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Holding History Accountable for the Present: The Rohingya

August 25 marks six years since the Burmese military launched a deadly and inhumane assault against the Rohingya people. The injustice is still ongoing.
Rohingya

By UUSC Staff on August 25, 2023

Between the Bay of Bengal and Naypyidaw (the modern capital of Burma) lies a stretch of coastal land that one of the most persecuted ethnic groups in the world have called “home” since the 15th Century.

Most of the Rohingya people who once lived there in the Rakhine State, western Burma, now live as refugees across the border in Bangladesh where they face food and water shortages, among many other basic needs. They were driven there by the systemic discriminatory policies and genocidal oppression of the Burmese military junta.

In a deal brokered by Chinese officials, the Bangladeshi government has begun working with the junta to repatriate a little more than 1,000 Rohingya back to the Rakhine State. It’s not clear what waits for them back home.

The Rohingya—a muslim minority group that lived amid the predominantly Buddist Burmese—are at the center of one of the world’s largest and fastest human migrations in recent times. August 25 marked six years since the start of clearance operations to remove them from Burma. Since 2017, over 700,000 Rohingya have fled to places like Bangladesh and other large cities in the area. Half of that number are children. 

Sadly, unstable conditions and the risks of migration have claimed many Rohingya lives during this time. Since 2017, over 24,000 people have been killed as the result of the clearance operations, but the actual number could be higher. This is in addition to myriad accounts of sexual assault, arson, and other heinous acts against the Rohingya people. 

Seeds of genocide

Burma was renamed “Myanmar” two decades after the military junta seized power in 1962. The country claims and sometimes celebrates the diversity of its 135 official ethnic groups, which is an unrealistic number used to divide diverse ethnic groups to smaller sub-groups, a list that excludes the Muslim Rohingya. The junta and the law don’t consider the Rohingya to be citizens of Burma. For decades, they’ve been classified as illegal Bengali immigrants, even if they were born in Burma.

Rohingya and their allies have worked to be recognized as citizens of Burma since Burma’s independence in the 1940s, but with only small signs of success that have been quickly erased by Buddhist nationalists or the junta. For a short period of time in the 2000s, Rohingya were granted temporary status (“white cards”). One of the few benefits of white card status was that for the first time in the country’s history, Rohingya were eligible to vote. However, this temporary status was revoked in 2015.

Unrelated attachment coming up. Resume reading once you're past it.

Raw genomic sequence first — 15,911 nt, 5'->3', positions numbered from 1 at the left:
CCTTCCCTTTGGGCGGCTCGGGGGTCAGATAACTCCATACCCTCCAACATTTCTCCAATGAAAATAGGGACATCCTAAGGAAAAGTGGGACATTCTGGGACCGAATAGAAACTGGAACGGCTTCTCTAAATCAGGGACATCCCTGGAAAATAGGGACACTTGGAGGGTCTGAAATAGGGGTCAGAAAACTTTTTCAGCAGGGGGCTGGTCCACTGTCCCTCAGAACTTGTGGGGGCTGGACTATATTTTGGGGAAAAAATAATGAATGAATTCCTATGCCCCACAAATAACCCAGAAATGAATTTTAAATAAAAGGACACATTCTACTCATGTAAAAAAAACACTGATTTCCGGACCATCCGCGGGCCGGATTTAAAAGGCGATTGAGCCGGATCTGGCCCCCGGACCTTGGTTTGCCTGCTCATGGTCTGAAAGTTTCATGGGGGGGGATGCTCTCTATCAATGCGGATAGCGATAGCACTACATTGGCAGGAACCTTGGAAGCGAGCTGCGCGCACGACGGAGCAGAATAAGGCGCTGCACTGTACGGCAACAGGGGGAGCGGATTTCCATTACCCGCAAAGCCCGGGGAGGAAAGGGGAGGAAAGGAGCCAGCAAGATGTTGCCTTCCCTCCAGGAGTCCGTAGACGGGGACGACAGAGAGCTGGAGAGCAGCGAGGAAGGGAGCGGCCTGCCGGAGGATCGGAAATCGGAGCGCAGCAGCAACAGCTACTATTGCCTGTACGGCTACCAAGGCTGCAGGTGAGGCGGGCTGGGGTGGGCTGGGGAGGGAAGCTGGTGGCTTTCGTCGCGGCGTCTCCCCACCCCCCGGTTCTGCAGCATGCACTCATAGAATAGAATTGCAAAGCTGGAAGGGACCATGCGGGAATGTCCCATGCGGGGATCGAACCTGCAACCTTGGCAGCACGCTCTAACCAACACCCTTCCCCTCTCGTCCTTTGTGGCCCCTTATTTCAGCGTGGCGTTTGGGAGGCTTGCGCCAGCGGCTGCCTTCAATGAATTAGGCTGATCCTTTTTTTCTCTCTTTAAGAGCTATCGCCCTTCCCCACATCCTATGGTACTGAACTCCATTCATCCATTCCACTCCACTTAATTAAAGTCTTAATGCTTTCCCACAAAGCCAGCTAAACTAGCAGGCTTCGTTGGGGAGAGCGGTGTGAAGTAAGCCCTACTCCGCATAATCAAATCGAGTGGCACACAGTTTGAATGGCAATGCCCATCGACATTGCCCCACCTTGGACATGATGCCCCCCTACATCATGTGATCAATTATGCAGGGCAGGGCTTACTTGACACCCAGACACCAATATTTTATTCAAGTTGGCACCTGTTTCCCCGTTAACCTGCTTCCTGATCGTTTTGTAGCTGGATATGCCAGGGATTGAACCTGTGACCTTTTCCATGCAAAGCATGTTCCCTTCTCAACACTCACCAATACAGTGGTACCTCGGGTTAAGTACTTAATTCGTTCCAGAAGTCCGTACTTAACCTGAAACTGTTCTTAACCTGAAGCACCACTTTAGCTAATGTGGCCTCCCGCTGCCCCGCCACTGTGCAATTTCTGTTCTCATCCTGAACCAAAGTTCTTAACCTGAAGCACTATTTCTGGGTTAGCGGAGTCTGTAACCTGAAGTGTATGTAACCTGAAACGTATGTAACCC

Now, the Rohingya who remain in Burma are required to carry a national verification card. This legal document essentially reinforces their “otherness” and status as non-citizens.

This lack of recognition and citizenship institutionalized discrimination against the ethnic Rohingya/Muslim minority. The junta imposes restrictions on Rohingya marriage, employment, education, and physical movements, among many other basic rights.

These are the practices and structures that sow the seeds of genocide.

When the Rohingya became refugees

Prior to August 2017, a third of the population in the Rakhine State—slightly more than 1 million people—were Rohingya. Now, only several thousand Rohingya remain.

Smaller armed conflicts between rebel groups and Burma Army forces in the region initiated the early forced migration of Rohingya as early as the 1990s, but the mass migration away from the Rakhine State came in 2017. That year, the government designated the Arakan Rohingya Salvation Army (ARSA) as a terrorist organization and waged a “clearing operations” campaign as a “counter insurgency measure,” in  Rakhine State. Hundreds of Rohingya villages were destroyed, and nearly 7,000 Rohingya people died within the first few months of the campaign.

During that time, at least 700,000 Rohingya fled the violence. Even more have left the Rakhine State since then due to safety and security, the stress of severed family ties, poverty, extreme weather events like cyclones, continued legal persecution, and violence escalated by the most recent military coup in 2021.

To wage its war, the regime received funding and support from China. Russia, despite having both hands full with its invasion of Ukraine, also weapons and delivered fighter jets to the regime.

Some Rohingya have migrated from the Rakhine State to Thailand, India, and Malaysia. Most, though, have made their way north into an area of Bangladesh known in English as Cox’s Bazar.

Cox’s Bazar is a town on the southeast coast of Bangladesh, about 45 minutes to the world’s largest refugee camp. It’s there that you’ll find both the longest uninterrupted natural beach in the world, as well as the world’s largest refugee camp: Kutupalong. This camp is 5 square miles and houses up to one million people.